Symptoms of Anorexia and Bulimia

Mandel Center of Arizona pic
Mandel Center of Arizona
Image: mandelcenter.com

Alyssa Mandel has owned and operated the Mandel Center of Arizona in Scottsdale for more than 12 years. In that time, Alyssa Mandel has treated many patients with such eating disorders as anorexia nervosa and bulimia nervosa.

Although they may present very differently, anorexia nervosa and bulimia nervosa both involve unhealthy and maladaptive behaviors regarding food. Both are approximately 10 times more common in women than in men, and both typically feature increasing worry about weight.

In patients with anorexia, this worry manifests as fastidiously restricted eating. Individuals with this disorder continuously reduce their food intake in an effort to lose weight, even if they have reached a dangerously low weight considering height and age. Preoccupation with weight may also present in the patient with anorexia as fastidious exercise, frequent weight-checking, and hiding the body with loose-fitting clothing.

Patients with bulimia, by contrast, respond to their emotional and mental distress by binge eating. They acquire and consume large quantities of food and eat much more than a normal meal’s worth, most often secretively. The individual with bulimia often feels that he or she cannot control this binge eating, despite the physical discomfort and feelings of shame and depression that follow.

A person with bulimia will typically seek to resolve this discomfort by ridding himself or herself of the vast quantities of food eaten, either by vomiting or through use of a laxative. This process of binging and purging becomes cyclical and compulsive, despite its unpleasant effects on body and mind.

Advertisements

Dialectical Behavior Therapy – An Introduction

Dialectical behavior therapy
Dialectical behavior therapy

 

Alyssa Mandel serves as CEO and director of the Mandel Center of Arizona, where she develops individualized psychotherapeutic treatment plans to meet each client’s unique needs. Alyssa Mandel draws on elements of various methodologies, including dialectical behavior therapy.

Dialectical behavior therapy, or DBT, uses mindfulness techniques and related skill sets to help clients cope with intense emotions. The therapy arose as an intervention for borderline personality disorder, which often causes extreme and quick emotional changes. Because individuals with this disorder have not yet developed the skills necessary to respond adaptively to such changes, they are often inclined to react in charged and possibly inappropriate ways.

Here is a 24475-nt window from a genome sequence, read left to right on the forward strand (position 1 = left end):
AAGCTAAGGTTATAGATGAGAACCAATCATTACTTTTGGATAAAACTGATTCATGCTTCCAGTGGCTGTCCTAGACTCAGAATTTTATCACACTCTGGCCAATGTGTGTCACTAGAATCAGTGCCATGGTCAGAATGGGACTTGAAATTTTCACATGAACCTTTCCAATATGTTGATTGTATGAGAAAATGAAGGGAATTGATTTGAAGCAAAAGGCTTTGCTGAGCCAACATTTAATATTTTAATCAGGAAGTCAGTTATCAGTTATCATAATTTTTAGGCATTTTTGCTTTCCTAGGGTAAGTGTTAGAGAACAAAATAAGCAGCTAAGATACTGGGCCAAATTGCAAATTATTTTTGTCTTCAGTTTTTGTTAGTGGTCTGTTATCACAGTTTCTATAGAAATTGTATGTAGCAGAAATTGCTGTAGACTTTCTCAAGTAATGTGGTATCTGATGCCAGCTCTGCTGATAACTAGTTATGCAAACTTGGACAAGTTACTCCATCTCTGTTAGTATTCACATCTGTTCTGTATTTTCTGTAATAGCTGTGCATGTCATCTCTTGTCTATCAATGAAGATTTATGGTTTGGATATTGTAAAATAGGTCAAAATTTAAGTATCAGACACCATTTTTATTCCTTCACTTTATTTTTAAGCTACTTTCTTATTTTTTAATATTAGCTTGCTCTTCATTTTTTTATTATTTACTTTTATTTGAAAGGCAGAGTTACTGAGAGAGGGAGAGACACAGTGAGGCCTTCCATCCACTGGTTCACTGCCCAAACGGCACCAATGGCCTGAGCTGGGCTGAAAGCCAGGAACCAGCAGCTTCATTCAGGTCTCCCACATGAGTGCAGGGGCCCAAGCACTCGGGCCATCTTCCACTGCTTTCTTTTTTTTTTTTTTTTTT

DBT helps individuals both with and without borderline personality disorder to de-escalate heightened emotions and respond with more adaptive pro-social behaviors. Using individual therapy, group training, and phone coaching, each client learns and practices actionable skills that strengthen his or her social-emotional competence. By the time a client has completed the course of therapy, his or her skills span the categories of mindfulness, interpersonal effectiveness, distress tolerance, and emotion regulation.

Warning Signs of Anorexia

Mandel Center of Arizona pic
Mandel Center of Arizona
Image: mandelcenter.com

Alyssa Mandel is a master of social work graduate of Columbia University and the founder of the Mandel Center of Arizona in Scottsdale. In her practice, Alyssa Mandel collaborates with psychiatrists, social workers, and nutritionists, to provide the highest level of comprehensive care for clients.

Individuals with anorexia often are adept at hiding their eating habits. With that in mind, here are some warning signs to watch for if you believe someone close to you may have the disease.

Early warning signs typically manifest themselves as an unhealthy preoccupation with food intake and/or obsessive dieting. This preoccupation with food and its relationship to body image will eventually morph into disordered eating patterns. Consistently skipping meals, denying hunger after long periods of not eating, obsession with body image, and making excuses for lack of eating are all early warning signs.

In the more advanced stages, individuals typically tend to push themselves to excessive and unhealthy levels of exercise and weight themselves constantly. Obsessively checking the mirror and complaining about weight are other signs that tend to manifest themselves, as well as decreased and/or flat moods, displaying a lack of emotional response to the world around them.

Left untreated, anorexia can be a life-threatening condition, even if the individual is not dramatically underweight. The behavior can bring about abnormal heart function and electrolyte imbalances that can eventually cause significant heart complications.